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Pinnacle Studio 9

One of the problems facing the developers of non-linear editing (NLE) software at the consumer end of the market is improving the application’s capabilities without making it too complicated. Or, in Pinnacle’s case, stepping on the toes of the more advanced NLE software that they sell (Liquid Edition). With Studio 9, however, it has achieved this by leaving the already intuitive front end alone, and tucking the new features beneath the surface.
zd-defaultauthor-laurence-grayson.jpg
Written by Laurence Grayson on
8.5/10

Pinnacle Studio 9.0

Excellent
Pros
  • Interface now rescales to larger resolutions background rendering new set of video and audio tools support for third-party plug-ins full-screen preview
Cons
  • Preview monitor output still dependent on graphics card lacks the second video track of Ulead’s VideoStudio 7 tools may not produce the required end result
  • Editors' Review
  • Specs

One of the problems facing the developers of non-linear editing (NLE) software at the consumer end of the market is improving the application’s capabilities without making it too complicated. Or, in Pinnacle’s case, stepping on the toes of the more advanced NLE software that they sell (Liquid Edition). With Studio 9, however, it has achieved this by leaving the already intuitive front end alone, and tucking the new features beneath the surface.

That said, there are two new additions to the familiar silver front end, with the application now rescaling to fit resolutions of up to 1,600 by 1,200 pixels, and a full-screen preview button that enlarges the low-resolution preview (Esc toggles back to the application). To find what else has changed, you need to dig down a little into the video and audio toolboxes.

It’s no surprise now that Pinnacle owns Steinberg to find a slew of new filters under the audio section of the software, while support for the widely accepted VST format means that third-party developers can add their own in the future. As it stands, however, there are five VST add-ons to choose from, namely a graphic equaliser, an auto leveller, a reverb filter, a karaoke filter and the Grungelizer. The last two can be used for stripping the vocals from a music track or adding hiss, crackle and distortion if that’s what’s required. If you’d actually prefer to hear less of this kind of thing on your audio, then the Noise Reduction tool can help to clean up your recordings, as well as reducing common issues like wind noise -- don’t expect too much from the latter, though, as it’s a bit hit and miss.

Moving on to the video side of things, and you’ll find that the existing effects, transitions and DVD menu templates are largely unchanged, although the new tools will be of particular interest to anyone whose footage might not be as good as they’d like. For instances where artificial light has turned your video rather blue or yellow, the colour correction tool can help, performing a similar function as the one-touch white balance function found in the feature set of Matrox’s RT.X-based hardware. If you’re working with analogue video captures, then video noise is likely to be a problem. This is where the noise reduction tool comes in handy, reducing speckle and grain in particularly effected areas. Like the wind cut feature, this tool won’t perform miracles, but tweaking the settings can significantly improve the appearance of grainy material without distorting the overall image too drastically. Finally, the stabilise function acts in much the same way as the digital image stabiliser of digital camcorders to help reduce camera shake, although the caveat here is that you lose around a fifth of the overall picture definition in the process.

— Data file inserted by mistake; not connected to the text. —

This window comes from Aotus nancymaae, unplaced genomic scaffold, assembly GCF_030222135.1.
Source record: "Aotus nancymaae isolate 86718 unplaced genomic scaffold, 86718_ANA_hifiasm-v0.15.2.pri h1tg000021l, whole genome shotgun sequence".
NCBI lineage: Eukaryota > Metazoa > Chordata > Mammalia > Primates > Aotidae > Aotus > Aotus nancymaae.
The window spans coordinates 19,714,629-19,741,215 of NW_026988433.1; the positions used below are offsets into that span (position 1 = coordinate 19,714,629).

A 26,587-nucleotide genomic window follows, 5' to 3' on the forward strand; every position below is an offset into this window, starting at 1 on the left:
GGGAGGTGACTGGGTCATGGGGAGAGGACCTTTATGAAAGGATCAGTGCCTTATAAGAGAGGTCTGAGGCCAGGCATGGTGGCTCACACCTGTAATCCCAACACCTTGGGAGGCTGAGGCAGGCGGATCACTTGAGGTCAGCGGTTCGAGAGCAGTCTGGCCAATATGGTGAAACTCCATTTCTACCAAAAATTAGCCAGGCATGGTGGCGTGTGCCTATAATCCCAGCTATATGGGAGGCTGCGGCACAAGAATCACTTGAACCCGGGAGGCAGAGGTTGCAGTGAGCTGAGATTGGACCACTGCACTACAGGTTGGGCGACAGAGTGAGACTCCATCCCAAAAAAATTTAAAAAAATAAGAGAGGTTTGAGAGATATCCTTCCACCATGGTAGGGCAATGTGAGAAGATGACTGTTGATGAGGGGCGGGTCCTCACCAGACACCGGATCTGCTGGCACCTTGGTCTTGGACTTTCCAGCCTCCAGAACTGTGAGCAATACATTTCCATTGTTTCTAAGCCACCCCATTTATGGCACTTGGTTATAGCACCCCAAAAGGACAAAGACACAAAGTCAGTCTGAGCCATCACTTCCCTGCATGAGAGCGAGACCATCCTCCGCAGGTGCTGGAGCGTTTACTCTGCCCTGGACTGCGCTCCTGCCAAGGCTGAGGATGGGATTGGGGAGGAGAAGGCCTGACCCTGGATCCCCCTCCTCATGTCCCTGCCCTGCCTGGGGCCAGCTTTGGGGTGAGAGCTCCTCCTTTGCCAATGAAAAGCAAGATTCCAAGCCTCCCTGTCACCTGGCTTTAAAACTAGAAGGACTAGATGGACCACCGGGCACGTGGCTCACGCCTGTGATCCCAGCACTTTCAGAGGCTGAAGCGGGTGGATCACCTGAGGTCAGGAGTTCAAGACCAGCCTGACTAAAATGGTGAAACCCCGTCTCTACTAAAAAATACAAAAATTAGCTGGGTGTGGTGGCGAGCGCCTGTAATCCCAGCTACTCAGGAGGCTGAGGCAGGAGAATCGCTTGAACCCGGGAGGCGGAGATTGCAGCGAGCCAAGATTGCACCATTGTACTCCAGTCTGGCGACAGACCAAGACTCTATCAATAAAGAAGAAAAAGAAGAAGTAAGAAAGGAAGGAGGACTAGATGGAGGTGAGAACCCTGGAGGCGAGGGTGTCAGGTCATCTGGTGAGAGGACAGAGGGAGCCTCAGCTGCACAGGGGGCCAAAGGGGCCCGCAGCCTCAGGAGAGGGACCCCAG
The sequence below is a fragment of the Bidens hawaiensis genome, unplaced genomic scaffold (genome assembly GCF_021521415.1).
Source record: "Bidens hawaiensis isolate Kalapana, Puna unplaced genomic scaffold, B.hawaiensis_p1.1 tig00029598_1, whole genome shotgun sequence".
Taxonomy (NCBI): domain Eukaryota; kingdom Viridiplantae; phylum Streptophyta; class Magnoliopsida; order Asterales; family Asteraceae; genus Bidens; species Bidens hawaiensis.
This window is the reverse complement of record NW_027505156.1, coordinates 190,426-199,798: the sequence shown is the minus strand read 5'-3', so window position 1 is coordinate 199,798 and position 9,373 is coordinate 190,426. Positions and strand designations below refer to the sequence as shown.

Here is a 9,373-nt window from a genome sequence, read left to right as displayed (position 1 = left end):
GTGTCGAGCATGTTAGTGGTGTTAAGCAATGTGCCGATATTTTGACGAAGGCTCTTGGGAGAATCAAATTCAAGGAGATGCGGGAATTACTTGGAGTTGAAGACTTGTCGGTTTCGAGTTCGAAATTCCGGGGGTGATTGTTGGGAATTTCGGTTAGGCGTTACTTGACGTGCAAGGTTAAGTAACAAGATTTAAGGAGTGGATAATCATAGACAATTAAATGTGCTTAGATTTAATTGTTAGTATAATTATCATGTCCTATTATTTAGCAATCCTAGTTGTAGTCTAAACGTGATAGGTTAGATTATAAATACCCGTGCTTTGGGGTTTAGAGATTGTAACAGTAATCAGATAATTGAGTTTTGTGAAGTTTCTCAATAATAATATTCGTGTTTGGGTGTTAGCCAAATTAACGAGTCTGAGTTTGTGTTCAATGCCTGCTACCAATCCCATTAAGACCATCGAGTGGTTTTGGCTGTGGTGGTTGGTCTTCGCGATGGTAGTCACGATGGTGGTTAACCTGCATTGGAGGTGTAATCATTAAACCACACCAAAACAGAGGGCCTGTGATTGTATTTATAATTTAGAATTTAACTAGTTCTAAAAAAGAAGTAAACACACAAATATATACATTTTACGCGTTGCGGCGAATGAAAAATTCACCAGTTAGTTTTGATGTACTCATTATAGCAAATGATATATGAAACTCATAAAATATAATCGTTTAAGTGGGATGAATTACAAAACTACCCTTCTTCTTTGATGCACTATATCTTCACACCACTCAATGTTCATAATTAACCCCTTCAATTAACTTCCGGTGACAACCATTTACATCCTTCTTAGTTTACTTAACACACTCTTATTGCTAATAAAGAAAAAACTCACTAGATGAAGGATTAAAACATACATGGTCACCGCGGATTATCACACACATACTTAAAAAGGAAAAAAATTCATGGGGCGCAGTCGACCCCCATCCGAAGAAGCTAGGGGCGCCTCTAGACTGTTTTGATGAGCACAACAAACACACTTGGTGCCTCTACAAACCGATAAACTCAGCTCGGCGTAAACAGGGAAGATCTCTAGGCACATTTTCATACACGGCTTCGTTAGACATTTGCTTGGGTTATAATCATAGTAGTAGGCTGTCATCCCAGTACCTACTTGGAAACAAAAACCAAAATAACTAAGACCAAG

Many of these new additions are fairly processor intensive, but the fact that Studio 9 has inherited the background rendering of its more expensive stablemate, Liquid Edition, means that you can continue to edit while the software renders the clip. This is also useful when you’ve stacked up more effects than your system can handle in real time. Of course, if you can’t be bothered with editing at all, Pinnacle has added the new AutoMovie function, bringing it in line with software like Roxio’s VideoWave, Muvee AutoProducer and Windows MovieMaker 2. AutoMovie lets you automatically build a music video by selecting clips, a theme and a backing track, whereupon the software does the rest.

There are still features that we’d like to see added to Pinnacle Studio, however. Having a second video track like Ulead’s VideoStudio 7 would be nice, and preview across FireWire would eliminate the need for a dual-head graphics card for TV previews. It’s still a little sluggish when it comes to rendering, too, and the MPEG2 encoding options are still rather basic for our liking. That said, it’s as easy to use as it ever was, and the new toolset and interface tweaks are more than welcome, making this an excellent choice for the novice or intermediate video editor.

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